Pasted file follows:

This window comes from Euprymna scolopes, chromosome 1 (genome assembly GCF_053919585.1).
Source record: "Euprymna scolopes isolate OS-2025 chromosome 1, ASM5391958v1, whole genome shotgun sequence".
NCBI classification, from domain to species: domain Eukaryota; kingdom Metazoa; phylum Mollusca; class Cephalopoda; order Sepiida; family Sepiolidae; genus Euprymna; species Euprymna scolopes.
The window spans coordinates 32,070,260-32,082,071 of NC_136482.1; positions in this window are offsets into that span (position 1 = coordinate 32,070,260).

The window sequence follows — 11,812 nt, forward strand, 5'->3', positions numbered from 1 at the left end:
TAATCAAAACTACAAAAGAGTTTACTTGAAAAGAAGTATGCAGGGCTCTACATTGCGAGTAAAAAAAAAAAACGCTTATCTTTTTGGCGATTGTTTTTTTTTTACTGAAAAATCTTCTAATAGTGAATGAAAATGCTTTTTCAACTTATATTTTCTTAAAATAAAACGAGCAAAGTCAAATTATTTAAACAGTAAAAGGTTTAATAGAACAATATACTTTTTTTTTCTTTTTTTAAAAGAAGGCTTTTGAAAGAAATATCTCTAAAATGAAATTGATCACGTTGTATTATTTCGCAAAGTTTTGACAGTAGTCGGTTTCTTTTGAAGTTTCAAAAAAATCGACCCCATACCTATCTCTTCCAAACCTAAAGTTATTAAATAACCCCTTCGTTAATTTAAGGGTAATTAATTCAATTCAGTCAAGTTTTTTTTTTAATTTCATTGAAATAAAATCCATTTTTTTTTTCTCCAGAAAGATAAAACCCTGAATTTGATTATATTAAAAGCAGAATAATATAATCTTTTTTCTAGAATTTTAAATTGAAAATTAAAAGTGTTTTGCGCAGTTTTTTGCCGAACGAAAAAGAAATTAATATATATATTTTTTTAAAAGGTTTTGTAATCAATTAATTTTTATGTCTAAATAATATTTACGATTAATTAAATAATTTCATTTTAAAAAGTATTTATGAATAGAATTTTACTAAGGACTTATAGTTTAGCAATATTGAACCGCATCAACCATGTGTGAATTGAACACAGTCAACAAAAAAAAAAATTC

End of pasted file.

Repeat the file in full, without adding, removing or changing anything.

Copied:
This window comes from Euprymna scolopes, chromosome 1 (genome assembly GCF_053919585.1).
Source record: "Euprymna scolopes isolate OS-2025 chromosome 1, ASM5391958v1, whole genome shotgun sequence".
NCBI classification, from domain to species: domain Eukaryota; kingdom Metazoa; phylum Mollusca; class Cephalopoda; order Sepiida; family Sepiolidae; genus Euprymna; species Euprymna scolopes.
The window spans coordinates 32,070,260-32,082,071 of NC_136482.1; positions in this window are offsets into that span (position 1 = coordinate 32,070,260).

The window sequence follows — 11,812 nt, forward strand, 5'->3', positions numbered from 1 at the left end:
TAATCAAAACTACAAAAGAGTTTACTTGAAAAGAAGTATGCAGGGCTCTACATTGCGAGTAAAAAAAAAAAACGCTTATCTTTTTGGCGATTGTTTTTTTTTTACTGAAAAATCTTCTAATAGTGAATGAAAATGCTTTTTCAACTTATATTTTCTTAAAATAAAACGAGCAAAGTCAAATTATTTAAACAGTAAAAGGTTTAATAGAACAATATACTTTTTTTTTCTTTTTTTAAAAGAAGGCTTTTGAAAGAAATATCTCTAAAATGAAATTGATCACGTTGTATTATTTCGCAAAGTTTTGACAGTAGTCGGTTTCTTTTGAAGTTTCAAAAAAATCGACCCCATACCTATCTCTTCCAAACCTAAAGTTATTAAATAACCCCTTCGTTAATTTAAGGGTAATTAATTCAATTCAGTCAAGTTTTTTTTTTAATTTCATTGAAATAAAATCCATTTTTTTTTTCTCCAGAAAGATAAAACCCTGAATTTGATTATATTAAAAGCAGAATAATATAATCTTTTTTCTAGAATTTTAAATTGAAAATTAAAAGTGTTTTGCGCAGTTTTTTGCCGAACGAAAAAGAAATTAATATATATATTTTTTTAAAAGGTTTTGTAATCAATTAATTTTTATGTCTAAATAATATTTACGATTAATTAAATAATTTCATTTTAAAAAGTATTTATGAATAGAATTTTACTAAGGACTTATAGTTTAGCAATATTGAACCGCATCAACCATGTGTGAATTGAACACAGTCAACAAAAAAAAAAATTC